I hope that we see more and more people taking advantage of HTML5. Internet Explorer currently supports only a small subset of HTML5 spec and none of it is for something like this. But if there’s enough push for HTML5, hopefully either the other browsers will leave IE completely in the dust and people will just stop using it (one can always dream), or Microsoft will wiseup and implement proper standards and HTML5 support into IE.

[Gizmodo Post]

Echo — even more “social” comments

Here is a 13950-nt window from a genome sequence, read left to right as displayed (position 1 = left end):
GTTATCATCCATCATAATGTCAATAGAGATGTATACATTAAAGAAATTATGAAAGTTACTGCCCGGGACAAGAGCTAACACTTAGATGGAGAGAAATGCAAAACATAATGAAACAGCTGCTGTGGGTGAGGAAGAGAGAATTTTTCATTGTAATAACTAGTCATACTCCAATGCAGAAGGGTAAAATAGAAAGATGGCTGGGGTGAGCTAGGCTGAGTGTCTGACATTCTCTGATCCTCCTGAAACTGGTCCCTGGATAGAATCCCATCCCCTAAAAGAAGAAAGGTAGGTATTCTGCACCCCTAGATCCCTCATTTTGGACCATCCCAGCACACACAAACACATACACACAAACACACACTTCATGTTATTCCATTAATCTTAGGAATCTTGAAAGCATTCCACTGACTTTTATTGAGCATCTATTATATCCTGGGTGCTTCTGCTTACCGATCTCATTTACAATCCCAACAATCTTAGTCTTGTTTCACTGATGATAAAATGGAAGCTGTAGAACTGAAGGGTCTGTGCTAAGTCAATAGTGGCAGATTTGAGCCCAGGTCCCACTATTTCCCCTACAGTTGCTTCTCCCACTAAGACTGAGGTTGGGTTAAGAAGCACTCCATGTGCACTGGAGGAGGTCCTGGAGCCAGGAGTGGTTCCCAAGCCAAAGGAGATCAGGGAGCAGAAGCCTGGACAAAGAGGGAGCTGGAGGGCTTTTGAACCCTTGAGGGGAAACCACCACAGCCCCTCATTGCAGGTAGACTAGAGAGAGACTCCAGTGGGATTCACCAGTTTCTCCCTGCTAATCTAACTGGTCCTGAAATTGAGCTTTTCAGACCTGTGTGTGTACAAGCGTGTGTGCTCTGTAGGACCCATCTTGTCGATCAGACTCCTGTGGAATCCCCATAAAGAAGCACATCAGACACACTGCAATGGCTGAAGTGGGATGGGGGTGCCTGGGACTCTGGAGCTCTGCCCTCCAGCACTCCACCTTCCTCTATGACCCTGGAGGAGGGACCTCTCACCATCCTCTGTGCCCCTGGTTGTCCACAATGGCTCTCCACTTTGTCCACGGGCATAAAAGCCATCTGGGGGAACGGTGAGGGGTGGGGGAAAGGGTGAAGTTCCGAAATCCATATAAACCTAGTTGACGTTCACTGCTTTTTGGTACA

TechCrunch is testing a new comments system, called Echo. Very interesting idea – there are two parts to it. For one, when you post a comment on an article, any accounts that you tie to it (facebook, twitter, google profile, etc.) get that comment as well. The more interesting part, is that comments from around the web (from systems supported by Echo) that refer to the original article, will get posted to the article’s comments. That, among other things, of course includes twitter, which means this will need some sort of filtering system since a lot of tweets will just have a link to the article, and a word or two. All this is by the way seen in more or less real time in the comments, i.e. they get periodically updated, creating sort of a live feed of comments.

Here is the original TC article.